The extracellular matrix (ECM) provides a three-dimensional structure that promotes and regulates cell adhesion and provides signals that direct the cellular processes leading to tissue development. In this report, synthetic matrices that present defined ECM components were employed to investigate these signaling effects on tissue formation using ovarian follicle maturation as a model system. In vitro systems for follicle culture are being developed to preserve fertility for women, and cultures were performed to test the hypothesis that the ECM regulates follicle maturation in a manner that is dependent on both the ECM identity and the stage of follicle development. Immature mouse follicles were cultured within alginate-based matrices that were modified with specific ECM components (e.g., laminin) or RGD peptides. The matrix maintains the in vivo like morphology of the follicle and provides an environment that supports follicle development. The ECM components signal the somatic cells of the follicle, affecting their growth and differentiation, and unexpectedly also affect the meiotic competence of the oocyte. These effects depend upon both the identity of the ECM components and the initial stage of the follicle, indicating that the ECM is a dynamic regulator of follicle development. The development of synthetic matrices that promote follicle maturation to produce meiotically competent oocytes may provide a mechanism to preserve fertility, or more generally, provide design principles for scaffold-based approaches to tissue engineering.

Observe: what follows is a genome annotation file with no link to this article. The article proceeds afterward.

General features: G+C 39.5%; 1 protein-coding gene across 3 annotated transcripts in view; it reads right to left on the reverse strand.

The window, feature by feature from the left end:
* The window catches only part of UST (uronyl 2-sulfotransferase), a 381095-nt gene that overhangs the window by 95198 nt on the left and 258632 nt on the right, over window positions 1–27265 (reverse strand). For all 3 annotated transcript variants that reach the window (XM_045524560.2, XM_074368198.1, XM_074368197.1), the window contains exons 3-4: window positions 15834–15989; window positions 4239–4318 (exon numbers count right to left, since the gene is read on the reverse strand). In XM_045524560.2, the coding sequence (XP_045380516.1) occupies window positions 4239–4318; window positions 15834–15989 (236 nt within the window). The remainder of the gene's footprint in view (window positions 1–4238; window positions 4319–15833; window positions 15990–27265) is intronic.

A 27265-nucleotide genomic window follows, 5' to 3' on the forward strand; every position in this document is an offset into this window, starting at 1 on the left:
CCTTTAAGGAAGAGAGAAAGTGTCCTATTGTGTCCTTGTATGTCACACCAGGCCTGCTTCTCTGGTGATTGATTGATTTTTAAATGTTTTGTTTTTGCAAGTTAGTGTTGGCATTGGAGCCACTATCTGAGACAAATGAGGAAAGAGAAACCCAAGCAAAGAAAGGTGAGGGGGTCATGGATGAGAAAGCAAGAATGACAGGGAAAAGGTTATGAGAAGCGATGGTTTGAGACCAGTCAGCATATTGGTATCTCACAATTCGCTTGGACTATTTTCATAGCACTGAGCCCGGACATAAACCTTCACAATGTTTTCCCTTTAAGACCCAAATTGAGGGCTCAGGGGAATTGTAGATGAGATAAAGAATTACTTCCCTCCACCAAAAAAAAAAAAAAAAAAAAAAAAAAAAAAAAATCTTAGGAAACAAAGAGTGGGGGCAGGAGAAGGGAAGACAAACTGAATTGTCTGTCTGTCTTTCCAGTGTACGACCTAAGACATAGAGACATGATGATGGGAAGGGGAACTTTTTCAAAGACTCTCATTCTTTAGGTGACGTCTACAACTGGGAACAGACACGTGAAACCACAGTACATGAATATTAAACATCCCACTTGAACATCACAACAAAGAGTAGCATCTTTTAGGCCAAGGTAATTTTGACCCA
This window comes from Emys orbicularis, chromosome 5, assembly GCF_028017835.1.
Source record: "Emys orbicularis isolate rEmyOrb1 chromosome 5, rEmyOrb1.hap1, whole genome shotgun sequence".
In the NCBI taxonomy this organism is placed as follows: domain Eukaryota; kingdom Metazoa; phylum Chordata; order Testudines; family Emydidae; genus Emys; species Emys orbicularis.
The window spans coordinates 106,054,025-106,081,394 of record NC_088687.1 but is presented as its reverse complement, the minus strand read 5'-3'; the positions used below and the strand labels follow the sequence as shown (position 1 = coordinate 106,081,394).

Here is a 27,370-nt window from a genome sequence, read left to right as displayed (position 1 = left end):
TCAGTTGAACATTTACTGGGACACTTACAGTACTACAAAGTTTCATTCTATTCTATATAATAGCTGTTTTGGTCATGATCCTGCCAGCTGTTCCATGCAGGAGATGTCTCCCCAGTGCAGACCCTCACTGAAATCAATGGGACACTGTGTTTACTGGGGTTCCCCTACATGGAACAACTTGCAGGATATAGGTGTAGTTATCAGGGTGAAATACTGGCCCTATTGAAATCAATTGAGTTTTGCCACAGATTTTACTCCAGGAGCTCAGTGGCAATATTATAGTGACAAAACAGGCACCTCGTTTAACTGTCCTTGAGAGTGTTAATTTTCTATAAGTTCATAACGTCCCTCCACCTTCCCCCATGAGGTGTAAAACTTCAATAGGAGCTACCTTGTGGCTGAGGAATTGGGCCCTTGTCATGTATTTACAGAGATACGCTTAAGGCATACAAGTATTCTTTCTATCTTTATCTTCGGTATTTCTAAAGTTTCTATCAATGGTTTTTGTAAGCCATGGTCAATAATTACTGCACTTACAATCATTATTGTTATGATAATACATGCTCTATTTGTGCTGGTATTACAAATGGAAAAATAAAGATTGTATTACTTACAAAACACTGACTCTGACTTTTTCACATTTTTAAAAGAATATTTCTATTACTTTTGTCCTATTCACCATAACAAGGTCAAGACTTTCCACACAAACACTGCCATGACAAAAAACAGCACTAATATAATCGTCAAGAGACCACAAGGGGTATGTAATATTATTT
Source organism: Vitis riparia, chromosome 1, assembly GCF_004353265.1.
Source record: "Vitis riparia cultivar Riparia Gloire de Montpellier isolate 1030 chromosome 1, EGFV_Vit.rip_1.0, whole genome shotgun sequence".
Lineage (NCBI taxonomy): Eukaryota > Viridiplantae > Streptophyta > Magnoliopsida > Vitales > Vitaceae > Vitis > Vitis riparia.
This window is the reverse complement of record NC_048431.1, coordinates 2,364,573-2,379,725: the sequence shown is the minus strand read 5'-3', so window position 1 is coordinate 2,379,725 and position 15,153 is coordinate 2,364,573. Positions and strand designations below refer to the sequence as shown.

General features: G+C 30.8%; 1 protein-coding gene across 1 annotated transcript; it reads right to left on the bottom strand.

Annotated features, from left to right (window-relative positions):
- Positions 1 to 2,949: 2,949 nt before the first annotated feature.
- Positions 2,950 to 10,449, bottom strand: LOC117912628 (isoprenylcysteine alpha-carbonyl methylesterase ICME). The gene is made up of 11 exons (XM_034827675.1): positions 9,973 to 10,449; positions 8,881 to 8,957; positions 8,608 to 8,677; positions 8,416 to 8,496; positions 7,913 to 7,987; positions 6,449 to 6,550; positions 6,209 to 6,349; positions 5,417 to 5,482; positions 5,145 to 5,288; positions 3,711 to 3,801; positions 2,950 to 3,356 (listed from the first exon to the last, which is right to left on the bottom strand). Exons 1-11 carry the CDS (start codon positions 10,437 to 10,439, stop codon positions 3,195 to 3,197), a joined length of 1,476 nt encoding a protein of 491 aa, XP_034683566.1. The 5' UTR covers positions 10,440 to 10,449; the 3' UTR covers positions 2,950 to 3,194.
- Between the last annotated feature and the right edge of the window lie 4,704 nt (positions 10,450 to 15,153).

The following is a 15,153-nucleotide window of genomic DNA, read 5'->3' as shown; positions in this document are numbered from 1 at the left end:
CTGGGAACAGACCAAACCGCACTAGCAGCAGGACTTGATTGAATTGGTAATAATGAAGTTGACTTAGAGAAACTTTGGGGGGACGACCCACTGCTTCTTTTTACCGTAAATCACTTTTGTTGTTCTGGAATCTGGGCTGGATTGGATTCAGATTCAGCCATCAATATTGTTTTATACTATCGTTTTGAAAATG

Pamela K. Kreeger, Jason W. Deck, Teresa K. Woodruff, and Lonnie D. Shea; Biomaterials Vol 27 No 5 714-23 2006